She’s not going to call it the Polgreen Post.
But count on New Huffington Post Editor-in-Chief Lydia Polgreen to make big changes to the digital news company, which will celebrate its 17th birthday in May.
Coming is a “fairly significant reorganization” of HuffPost’s editorial staff aimed at retooling “a pretty robust newsroom to chase what I think our mission should be,” Polgreen told Recode Peter Kafka.
That reorganization will emphasize original reporting focused on centers of power like Washington, D.C. and major corporations, Polgreen, a longtime foreign correspondent and former editor at The New York Times, told Kafka.
“To me, that’s the big story right now,” said Polgreen, who took over for HuffPost founder Arianna Huffington in December. “Who has it and who doesn’t have it? And at the moment, the powers that be, whether they’re in Washington, in the White House, the Democrats or big corporations — our primary job needs to be holding those primary institutions to account.”
Also in the works is an attempt to bring a broader swath of America into the fold. Polgreen wants The Huffington Post to go beyond its traditional progressive audience and become more ecumenical — in the interview, she mentioned partnering with local news outlets such as Christian radio stations.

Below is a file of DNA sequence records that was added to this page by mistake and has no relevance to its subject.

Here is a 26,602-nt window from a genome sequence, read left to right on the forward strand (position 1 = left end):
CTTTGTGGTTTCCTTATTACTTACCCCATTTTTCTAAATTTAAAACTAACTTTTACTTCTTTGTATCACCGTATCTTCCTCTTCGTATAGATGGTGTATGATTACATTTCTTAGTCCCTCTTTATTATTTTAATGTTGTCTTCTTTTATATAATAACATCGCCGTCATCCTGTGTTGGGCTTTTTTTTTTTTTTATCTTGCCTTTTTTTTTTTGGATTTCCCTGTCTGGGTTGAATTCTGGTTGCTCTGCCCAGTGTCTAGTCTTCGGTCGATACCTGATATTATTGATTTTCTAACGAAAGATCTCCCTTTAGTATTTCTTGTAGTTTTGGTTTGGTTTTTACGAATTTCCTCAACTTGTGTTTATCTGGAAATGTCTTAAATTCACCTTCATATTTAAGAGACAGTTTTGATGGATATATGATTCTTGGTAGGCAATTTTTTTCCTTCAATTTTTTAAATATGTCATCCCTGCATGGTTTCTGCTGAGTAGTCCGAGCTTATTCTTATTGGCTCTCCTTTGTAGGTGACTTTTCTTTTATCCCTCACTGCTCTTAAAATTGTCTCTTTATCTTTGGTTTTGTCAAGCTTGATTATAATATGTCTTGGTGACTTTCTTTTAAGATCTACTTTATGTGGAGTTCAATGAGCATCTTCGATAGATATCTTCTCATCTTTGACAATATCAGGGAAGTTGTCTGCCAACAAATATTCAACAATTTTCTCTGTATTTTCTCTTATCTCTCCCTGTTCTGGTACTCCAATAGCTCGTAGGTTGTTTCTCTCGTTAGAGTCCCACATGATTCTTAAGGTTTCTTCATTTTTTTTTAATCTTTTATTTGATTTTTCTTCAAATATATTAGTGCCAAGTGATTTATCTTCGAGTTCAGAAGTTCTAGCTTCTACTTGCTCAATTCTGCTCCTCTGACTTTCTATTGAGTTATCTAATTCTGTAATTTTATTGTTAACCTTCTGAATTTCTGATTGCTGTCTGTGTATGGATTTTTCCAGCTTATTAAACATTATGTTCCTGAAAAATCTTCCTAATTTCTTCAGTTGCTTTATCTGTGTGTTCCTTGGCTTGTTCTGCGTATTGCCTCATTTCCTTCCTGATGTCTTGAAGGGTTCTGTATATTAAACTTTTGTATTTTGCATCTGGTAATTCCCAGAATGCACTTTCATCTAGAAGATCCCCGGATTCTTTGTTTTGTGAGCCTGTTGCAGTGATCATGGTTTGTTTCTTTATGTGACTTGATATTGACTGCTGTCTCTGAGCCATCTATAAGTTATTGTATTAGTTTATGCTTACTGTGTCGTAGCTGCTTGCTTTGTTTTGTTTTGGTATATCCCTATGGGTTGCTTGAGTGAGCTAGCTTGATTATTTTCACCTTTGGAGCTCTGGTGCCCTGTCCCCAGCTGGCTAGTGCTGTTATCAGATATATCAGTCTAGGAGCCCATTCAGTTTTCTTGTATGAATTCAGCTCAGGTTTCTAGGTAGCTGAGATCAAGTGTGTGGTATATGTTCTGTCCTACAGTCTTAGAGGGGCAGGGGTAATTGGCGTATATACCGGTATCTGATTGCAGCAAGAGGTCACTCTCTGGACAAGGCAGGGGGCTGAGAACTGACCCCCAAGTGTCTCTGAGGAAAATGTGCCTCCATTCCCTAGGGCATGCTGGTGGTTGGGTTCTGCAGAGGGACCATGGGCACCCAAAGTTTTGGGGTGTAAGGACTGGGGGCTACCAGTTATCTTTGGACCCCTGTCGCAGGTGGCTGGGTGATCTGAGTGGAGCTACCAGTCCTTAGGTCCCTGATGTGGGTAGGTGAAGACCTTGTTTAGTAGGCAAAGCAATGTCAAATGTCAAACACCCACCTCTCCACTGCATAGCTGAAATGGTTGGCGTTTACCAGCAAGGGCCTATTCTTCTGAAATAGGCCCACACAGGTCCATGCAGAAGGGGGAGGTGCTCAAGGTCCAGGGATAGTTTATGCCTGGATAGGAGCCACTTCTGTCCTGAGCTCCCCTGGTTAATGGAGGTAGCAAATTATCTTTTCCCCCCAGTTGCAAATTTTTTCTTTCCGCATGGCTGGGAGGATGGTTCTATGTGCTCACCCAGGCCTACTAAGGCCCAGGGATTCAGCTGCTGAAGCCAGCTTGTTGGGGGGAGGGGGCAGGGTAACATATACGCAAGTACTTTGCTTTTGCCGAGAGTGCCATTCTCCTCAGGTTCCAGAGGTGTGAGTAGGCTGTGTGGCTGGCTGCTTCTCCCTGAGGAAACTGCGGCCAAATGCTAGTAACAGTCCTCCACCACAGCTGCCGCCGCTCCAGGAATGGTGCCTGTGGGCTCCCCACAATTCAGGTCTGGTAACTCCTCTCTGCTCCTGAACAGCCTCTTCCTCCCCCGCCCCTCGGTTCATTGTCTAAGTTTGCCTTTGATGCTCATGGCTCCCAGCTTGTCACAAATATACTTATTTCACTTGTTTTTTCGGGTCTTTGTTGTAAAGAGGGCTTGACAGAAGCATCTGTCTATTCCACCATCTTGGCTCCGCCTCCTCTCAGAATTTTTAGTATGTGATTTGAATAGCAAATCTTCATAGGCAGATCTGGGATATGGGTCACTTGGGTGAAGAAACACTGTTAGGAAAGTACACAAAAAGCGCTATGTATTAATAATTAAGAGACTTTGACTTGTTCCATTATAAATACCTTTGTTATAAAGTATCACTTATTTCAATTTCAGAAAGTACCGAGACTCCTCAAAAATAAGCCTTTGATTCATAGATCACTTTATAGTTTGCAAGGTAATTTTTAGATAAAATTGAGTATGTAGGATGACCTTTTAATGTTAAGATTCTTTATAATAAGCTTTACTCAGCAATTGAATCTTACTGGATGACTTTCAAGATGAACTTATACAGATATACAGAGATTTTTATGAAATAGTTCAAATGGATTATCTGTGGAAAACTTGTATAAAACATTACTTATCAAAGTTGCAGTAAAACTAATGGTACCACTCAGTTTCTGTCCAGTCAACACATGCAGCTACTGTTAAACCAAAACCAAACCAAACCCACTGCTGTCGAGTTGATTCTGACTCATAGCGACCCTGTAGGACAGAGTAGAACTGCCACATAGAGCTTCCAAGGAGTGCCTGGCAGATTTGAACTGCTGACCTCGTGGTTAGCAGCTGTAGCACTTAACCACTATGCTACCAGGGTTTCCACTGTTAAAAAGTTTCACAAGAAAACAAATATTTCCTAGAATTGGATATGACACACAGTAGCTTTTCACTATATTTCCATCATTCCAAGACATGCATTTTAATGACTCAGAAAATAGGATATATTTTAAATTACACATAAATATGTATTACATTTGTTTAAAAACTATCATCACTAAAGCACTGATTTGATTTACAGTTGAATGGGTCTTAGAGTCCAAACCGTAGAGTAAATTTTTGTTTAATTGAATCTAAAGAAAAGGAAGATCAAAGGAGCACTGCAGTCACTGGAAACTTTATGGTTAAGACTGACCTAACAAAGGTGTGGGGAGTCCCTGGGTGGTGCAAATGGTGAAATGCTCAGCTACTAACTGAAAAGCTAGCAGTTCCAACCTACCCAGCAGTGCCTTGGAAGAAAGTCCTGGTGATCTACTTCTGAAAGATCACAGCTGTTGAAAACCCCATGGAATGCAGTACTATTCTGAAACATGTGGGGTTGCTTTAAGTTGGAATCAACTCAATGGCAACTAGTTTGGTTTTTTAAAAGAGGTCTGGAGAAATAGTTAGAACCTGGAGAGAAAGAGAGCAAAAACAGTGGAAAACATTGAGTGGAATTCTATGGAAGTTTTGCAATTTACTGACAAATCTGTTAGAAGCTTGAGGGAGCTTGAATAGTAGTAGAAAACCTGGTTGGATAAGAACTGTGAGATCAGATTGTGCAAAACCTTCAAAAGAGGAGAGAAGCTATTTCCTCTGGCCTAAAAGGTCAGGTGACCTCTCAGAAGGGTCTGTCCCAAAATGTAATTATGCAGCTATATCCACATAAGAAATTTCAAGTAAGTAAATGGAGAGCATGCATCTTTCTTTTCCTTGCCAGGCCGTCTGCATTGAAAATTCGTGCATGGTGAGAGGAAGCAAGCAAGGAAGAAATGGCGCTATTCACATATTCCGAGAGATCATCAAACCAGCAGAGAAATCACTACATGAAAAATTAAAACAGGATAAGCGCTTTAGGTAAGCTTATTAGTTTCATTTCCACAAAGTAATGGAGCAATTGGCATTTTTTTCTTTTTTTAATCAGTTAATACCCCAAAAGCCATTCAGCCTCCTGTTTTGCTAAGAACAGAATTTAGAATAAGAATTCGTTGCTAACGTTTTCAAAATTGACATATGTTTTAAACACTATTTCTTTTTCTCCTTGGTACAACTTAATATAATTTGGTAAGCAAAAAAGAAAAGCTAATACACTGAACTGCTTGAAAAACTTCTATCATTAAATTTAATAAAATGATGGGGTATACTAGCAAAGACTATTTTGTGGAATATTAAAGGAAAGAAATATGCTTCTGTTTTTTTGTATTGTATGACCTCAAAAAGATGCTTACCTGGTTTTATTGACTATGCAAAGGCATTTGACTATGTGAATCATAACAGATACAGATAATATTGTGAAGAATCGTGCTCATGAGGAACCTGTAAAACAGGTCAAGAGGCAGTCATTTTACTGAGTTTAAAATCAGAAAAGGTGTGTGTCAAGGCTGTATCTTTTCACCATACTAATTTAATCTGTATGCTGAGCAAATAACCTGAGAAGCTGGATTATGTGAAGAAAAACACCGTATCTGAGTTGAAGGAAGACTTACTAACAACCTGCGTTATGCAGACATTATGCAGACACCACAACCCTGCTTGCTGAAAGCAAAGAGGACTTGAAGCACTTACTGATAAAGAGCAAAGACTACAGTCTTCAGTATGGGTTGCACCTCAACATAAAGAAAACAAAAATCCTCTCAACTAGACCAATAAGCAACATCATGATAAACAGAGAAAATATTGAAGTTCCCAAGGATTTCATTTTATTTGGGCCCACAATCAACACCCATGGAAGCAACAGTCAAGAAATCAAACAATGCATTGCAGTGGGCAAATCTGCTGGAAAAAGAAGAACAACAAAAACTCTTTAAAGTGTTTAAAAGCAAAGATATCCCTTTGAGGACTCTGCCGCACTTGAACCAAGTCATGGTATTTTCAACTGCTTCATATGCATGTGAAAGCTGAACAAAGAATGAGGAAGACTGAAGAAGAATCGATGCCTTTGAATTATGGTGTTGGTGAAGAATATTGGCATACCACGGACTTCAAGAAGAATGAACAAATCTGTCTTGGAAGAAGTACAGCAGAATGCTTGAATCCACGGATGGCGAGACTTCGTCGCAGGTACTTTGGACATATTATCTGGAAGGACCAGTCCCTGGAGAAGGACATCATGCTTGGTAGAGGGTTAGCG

“Traditionally, when we’ve thought of the powerless, we’ve thought of minorities or people who feel voiceless,” Polgreen told Kafka. “I think there’s a much larger group of people who feel kind of voiceless right now.”
Polgreen has made similar pronouncements before. During a visit to Harvard University in February, Polgreen expressed her hope that journalism would find its roots as a blue collar profession, invoking the likes of former Chicago Tribune columnist Mike Royko.
“Who’s the Mike Royko of the gig economy today?” Polgreen said. “Chances are it would be a woman. Perhaps it would be a person of color. But I think that journalism needs to rediscover its roots as a blue-collar profession, and find a way to get back in touch with empathic storytelling.”